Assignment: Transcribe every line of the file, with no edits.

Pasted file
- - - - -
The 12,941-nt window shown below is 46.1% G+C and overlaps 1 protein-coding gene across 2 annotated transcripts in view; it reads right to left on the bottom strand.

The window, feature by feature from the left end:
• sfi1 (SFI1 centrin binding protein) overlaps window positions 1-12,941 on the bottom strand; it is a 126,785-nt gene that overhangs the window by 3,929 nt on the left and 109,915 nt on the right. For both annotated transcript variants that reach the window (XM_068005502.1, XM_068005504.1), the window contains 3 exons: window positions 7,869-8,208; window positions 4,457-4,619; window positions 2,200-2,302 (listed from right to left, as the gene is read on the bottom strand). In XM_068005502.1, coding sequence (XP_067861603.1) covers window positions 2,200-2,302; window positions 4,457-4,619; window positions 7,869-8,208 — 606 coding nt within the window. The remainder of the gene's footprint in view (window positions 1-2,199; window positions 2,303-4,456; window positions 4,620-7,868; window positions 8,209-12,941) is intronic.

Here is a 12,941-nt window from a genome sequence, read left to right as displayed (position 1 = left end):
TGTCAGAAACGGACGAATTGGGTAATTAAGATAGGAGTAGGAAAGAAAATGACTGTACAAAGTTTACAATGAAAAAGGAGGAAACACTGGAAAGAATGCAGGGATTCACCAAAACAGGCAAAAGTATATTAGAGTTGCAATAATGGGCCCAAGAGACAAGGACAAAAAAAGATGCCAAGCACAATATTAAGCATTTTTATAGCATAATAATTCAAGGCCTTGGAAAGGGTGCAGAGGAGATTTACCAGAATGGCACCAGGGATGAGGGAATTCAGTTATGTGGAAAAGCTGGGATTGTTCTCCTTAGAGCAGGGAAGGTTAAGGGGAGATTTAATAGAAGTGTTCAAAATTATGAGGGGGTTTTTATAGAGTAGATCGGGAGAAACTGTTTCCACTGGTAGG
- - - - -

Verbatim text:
The 12,941-nt window shown below is 46.1% G+C and overlaps 1 protein-coding gene across 2 annotated transcripts in view; it reads right to left on the bottom strand.

The window, feature by feature from the left end:
• sfi1 (SFI1 centrin binding protein) overlaps window positions 1-12,941 on the bottom strand; it is a 126,785-nt gene that overhangs the window by 3,929 nt on the left and 109,915 nt on the right. For both annotated transcript variants that reach the window (XM_068005502.1, XM_068005504.1), the window contains 3 exons: window positions 7,869-8,208; window positions 4,457-4,619; window positions 2,200-2,302 (listed from right to left, as the gene is read on the bottom strand). In XM_068005502.1, coding sequence (XP_067861603.1) covers window positions 2,200-2,302; window positions 4,457-4,619; window positions 7,869-8,208 — 606 coding nt within the window. The remainder of the gene's footprint in view (window positions 1-2,199; window positions 2,303-4,456; window positions 4,620-7,868; window positions 8,209-12,941) is intronic.

Here is a 12,941-nt window from a genome sequence, read left to right as displayed (position 1 = left end):
TGTCAGAAACGGACGAATTGGGTAATTAAGATAGGAGTAGGAAAGAAAATGACTGTACAAAGTTTACAATGAAAAAGGAGGAAACACTGGAAAGAATGCAGGGATTCACCAAAACAGGCAAAAGTATATTAGAGTTGCAATAATGGGCCCAAGAGACAAGGACAAAAAAAGATGCCAAGCACAATATTAAGCATTTTTATAGCATAATAATTCAAGGCCTTGGAAAGGGTGCAGAGGAGATTTACCAGAATGGCACCAGGGATGAGGGAATTCAGTTATGTGGAAAAGCTGGGATTGTTCTCCTTAGAGCAGGGAAGGTTAAGGGGAGATTTAATAGAAGTGTTCAAAATTATGAGGGGGTTTTTATAGAGTAGATCGGGAGAAACTGTTTCCACTGGTAGG